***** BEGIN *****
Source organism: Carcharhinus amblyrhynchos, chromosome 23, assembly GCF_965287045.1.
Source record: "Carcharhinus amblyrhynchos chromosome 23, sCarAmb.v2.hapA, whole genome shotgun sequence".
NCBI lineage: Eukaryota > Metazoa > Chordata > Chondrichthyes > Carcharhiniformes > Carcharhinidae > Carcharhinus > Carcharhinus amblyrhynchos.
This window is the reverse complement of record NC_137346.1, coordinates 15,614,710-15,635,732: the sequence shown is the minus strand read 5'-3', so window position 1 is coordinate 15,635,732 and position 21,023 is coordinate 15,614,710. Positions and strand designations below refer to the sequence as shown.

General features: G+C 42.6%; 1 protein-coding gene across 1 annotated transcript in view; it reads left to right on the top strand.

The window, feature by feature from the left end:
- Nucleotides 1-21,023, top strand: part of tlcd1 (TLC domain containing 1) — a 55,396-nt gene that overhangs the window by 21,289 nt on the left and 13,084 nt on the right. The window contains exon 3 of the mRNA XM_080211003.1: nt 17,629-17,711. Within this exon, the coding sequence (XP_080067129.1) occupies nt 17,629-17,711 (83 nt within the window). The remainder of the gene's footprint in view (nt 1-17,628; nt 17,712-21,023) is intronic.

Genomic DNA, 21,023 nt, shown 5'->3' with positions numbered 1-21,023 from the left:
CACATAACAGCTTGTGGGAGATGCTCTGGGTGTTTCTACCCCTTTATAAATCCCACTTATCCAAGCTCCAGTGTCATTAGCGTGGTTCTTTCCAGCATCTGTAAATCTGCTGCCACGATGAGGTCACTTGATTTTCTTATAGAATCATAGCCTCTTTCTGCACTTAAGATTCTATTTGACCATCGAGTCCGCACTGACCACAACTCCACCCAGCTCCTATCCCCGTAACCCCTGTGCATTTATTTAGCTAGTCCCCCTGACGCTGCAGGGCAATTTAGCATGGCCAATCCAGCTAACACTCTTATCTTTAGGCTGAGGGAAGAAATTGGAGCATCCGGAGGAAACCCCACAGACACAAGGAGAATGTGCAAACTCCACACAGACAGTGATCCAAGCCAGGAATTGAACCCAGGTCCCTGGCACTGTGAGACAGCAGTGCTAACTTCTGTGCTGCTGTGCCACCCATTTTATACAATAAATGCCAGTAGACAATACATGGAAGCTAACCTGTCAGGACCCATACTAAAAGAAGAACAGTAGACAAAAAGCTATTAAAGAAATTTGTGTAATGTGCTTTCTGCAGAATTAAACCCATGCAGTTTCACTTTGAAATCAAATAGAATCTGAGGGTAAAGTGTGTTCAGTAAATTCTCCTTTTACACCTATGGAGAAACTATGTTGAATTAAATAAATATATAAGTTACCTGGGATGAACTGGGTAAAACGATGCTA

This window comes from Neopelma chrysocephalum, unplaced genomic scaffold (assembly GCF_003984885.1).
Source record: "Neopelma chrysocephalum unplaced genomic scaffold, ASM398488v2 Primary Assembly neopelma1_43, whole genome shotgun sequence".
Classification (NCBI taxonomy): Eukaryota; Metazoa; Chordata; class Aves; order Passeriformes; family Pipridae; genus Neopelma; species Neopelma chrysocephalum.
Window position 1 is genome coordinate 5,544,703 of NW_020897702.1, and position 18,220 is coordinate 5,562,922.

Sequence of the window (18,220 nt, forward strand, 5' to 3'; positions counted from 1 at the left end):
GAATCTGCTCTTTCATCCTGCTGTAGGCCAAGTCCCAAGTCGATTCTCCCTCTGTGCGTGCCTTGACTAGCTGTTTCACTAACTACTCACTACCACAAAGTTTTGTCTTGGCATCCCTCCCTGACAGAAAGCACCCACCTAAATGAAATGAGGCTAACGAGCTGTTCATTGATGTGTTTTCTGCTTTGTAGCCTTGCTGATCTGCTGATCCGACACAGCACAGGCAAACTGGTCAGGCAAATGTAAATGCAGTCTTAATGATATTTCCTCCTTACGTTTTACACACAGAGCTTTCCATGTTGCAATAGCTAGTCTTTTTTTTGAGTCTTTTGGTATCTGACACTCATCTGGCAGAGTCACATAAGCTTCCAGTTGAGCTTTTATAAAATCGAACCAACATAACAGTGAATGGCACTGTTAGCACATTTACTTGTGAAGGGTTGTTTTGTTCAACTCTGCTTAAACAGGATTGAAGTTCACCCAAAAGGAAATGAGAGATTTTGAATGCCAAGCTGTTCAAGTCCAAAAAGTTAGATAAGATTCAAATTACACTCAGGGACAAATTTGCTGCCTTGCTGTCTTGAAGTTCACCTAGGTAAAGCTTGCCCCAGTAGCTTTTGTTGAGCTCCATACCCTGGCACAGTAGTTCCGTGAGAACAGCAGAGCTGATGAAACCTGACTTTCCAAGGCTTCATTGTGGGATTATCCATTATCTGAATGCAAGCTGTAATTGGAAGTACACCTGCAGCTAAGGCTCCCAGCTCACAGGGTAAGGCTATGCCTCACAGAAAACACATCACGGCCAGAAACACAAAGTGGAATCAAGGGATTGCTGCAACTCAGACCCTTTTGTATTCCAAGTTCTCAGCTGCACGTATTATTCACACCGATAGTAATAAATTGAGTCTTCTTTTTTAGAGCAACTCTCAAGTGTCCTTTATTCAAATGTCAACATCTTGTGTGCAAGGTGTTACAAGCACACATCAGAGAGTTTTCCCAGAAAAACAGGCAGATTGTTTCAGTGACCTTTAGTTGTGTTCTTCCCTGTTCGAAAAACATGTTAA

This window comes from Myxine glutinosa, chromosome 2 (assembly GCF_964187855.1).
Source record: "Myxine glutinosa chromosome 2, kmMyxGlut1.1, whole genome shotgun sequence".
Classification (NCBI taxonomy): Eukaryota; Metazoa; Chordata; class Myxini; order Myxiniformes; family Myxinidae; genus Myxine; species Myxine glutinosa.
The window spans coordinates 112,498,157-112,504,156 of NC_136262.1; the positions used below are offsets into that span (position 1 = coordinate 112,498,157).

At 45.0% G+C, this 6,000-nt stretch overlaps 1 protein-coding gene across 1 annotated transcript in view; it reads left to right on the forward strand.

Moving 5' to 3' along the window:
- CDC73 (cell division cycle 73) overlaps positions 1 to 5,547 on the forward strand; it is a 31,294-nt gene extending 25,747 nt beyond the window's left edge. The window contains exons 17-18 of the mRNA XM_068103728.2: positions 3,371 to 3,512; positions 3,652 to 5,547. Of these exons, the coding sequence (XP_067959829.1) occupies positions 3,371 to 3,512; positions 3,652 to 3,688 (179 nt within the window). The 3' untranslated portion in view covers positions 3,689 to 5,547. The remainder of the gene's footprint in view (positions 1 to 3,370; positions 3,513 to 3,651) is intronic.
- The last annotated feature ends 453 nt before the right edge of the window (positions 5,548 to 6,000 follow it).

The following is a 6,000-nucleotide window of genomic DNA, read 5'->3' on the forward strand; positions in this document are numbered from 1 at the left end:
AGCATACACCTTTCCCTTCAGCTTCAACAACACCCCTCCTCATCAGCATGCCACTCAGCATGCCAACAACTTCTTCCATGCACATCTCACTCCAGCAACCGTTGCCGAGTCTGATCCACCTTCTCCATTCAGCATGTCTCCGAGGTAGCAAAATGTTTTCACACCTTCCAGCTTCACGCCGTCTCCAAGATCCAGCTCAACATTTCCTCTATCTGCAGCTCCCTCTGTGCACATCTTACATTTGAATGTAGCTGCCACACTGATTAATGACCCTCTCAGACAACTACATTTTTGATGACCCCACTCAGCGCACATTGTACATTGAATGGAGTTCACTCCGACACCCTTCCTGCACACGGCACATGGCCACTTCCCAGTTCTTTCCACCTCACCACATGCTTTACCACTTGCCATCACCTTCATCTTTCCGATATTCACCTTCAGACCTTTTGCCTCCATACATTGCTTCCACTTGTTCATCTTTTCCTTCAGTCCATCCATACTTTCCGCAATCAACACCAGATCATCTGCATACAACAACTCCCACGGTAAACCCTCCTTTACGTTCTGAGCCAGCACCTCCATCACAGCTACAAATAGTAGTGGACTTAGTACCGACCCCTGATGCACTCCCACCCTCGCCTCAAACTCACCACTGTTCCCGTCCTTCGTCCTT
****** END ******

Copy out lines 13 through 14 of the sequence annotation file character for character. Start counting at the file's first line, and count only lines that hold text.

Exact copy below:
Window position 1 is genome coordinate 5,544,703 of NW_020897702.1, and position 18,220 is coordinate 5,562,922.

Sequence of the window (18,220 nt, forward strand, 5' to 3'; positions counted from 1 at the left end):